So far in 2016, close to 1,000 K-12 education bills have been signed into law. While the heavy hitters such as accountability, assessments and charter schools continued to receive attention, more bills were passed on student health than any other topic.  At least 56 bills related to the mental and physical well-being of students were passed in at least 27 states.

Data from the Centers for Disease Control and Prevention (CDC) demonstrate that students who perform better in school are significantly less likely to be physically inactive, have unhealthy dietary behaviors and report feeling sad, hopeless or suicidal. The CDC has concluded that the “academic success of America’s youth is strongly linked with their health.”

Although overall student health is just one of many independent variables contributing to student achievement, it is a variable over which states can have significant influence. Improvements to school health policies can contribute to the creation of healthier learning environments, improved academic achievement and increased social, emotional and physical health. To create healthier school environments, state legislators can create guidelines surrounding a host of student health inputs, including but not limited to:

  • Physical activity requirements.
  • Physical and nutrition education requirements.
  • Food standards.
  • Behavioral health services and supports.

Highlights from the 2016 legislative sessions include:

  • Rhode Island B. 2669 requires public schools to provide students in grades kindergarten through six with at least 20 minutes of free-play recess each school day.
  • Virginia B. 211/H.B. 357 requires schools to provide at least 20 minutes of physical activity per day or an average of 100 minutes per week during the regular school year for students in grades kindergarten through five.
  • Michigan B. 801 provides funding for a pilot project to support districts in the purchase of locally grown fruits and vegetables for use in school lunches, with priority to districts with a high percentage of kids eligible for free lunch.
  • Maryland B. 771 requires the State Department of Education and the Department of Health and Mental Hygiene, in consultation with stakeholders, to establish a plan to provide diabetes care services so that students with diabetes can: remain safe in school, be supported for optimal academic achievement, and fully participate in all aspects of school programing, including after-school activities and other school-sponsored events.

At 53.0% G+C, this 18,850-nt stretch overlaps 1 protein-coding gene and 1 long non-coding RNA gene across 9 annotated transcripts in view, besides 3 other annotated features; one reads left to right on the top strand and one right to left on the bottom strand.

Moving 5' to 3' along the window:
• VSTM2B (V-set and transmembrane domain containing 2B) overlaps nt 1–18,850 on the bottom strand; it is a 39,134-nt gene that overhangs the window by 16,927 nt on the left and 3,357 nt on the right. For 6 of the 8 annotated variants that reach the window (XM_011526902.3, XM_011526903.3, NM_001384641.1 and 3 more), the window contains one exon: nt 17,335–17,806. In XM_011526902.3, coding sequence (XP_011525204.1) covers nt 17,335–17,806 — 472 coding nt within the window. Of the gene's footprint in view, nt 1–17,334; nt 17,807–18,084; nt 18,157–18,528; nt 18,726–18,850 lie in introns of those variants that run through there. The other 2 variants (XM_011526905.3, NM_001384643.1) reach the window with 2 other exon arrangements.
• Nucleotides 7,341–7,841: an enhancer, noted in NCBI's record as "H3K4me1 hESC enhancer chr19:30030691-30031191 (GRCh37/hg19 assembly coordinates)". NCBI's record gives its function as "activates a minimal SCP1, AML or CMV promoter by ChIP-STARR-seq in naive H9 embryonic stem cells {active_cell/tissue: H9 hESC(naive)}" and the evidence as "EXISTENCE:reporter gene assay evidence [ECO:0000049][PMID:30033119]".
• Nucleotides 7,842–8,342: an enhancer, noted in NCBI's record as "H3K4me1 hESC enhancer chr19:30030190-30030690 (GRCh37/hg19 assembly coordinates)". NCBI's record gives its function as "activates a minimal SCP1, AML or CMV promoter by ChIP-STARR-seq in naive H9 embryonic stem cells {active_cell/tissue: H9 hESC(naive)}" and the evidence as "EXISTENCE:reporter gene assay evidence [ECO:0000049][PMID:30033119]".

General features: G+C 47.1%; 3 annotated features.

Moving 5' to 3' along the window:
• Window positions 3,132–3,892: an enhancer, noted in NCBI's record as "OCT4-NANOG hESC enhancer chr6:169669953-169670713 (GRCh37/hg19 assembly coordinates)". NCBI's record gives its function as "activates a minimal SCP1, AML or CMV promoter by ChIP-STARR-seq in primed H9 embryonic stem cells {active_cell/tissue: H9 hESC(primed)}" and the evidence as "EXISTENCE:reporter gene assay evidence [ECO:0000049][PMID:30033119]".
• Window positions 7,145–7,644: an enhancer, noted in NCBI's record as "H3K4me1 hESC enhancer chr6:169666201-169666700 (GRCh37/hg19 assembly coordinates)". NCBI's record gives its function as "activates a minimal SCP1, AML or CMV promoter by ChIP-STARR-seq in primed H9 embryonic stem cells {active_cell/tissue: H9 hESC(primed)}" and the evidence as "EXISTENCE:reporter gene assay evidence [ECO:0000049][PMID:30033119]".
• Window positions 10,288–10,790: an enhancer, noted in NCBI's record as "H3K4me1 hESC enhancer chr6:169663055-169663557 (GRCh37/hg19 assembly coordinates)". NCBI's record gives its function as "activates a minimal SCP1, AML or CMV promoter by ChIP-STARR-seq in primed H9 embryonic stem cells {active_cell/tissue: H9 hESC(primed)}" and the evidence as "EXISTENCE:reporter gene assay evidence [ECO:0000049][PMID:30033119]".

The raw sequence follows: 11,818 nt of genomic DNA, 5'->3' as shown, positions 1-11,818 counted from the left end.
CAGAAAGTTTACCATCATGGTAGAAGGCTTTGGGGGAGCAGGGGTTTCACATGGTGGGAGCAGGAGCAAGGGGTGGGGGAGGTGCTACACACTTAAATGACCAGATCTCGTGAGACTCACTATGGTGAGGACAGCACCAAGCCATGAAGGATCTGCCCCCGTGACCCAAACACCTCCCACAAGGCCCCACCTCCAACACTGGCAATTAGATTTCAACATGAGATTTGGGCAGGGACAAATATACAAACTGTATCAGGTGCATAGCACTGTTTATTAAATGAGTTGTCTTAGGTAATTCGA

• District of Columbia B. 361 requires the Office of the State Superintendent of Education to 1) adopt a rule requiring all district teachers and principals in public and charter schools to undergo training on suicide prevention, intervention and post-intervention every two years and 2) develop and publish online written guidance to assist local education agencies in developing policies and procedures for handling various aspects of student mental and behavioral health.
  • Kansas B. 323 enacts the Jason Flatt Act. The act requires the board of education of each school district to provide suicide awareness and prevention programming to all school staff. The programming must include at least one hour of training each calendar year based on programs approved by the Kansas State Board of Education, which could be satisfied through independent self-review of suicide prevention training materials and a building crisis plan developed for each school building, including steps for recognizing suicide ideation, appropriate methods of interventions and a crisis recovery plan.

The Education Commission of the States’ policy team has been tracking and summarizing education-related bills for all 50 states and the District of Columbia for more than 20 years. You can find them here. Bills can be sorted by state, year and topic area. You can navigate directly to bills related to student health here


CATEGORIES: K-12


 PUBLISHED: September 7, 2016

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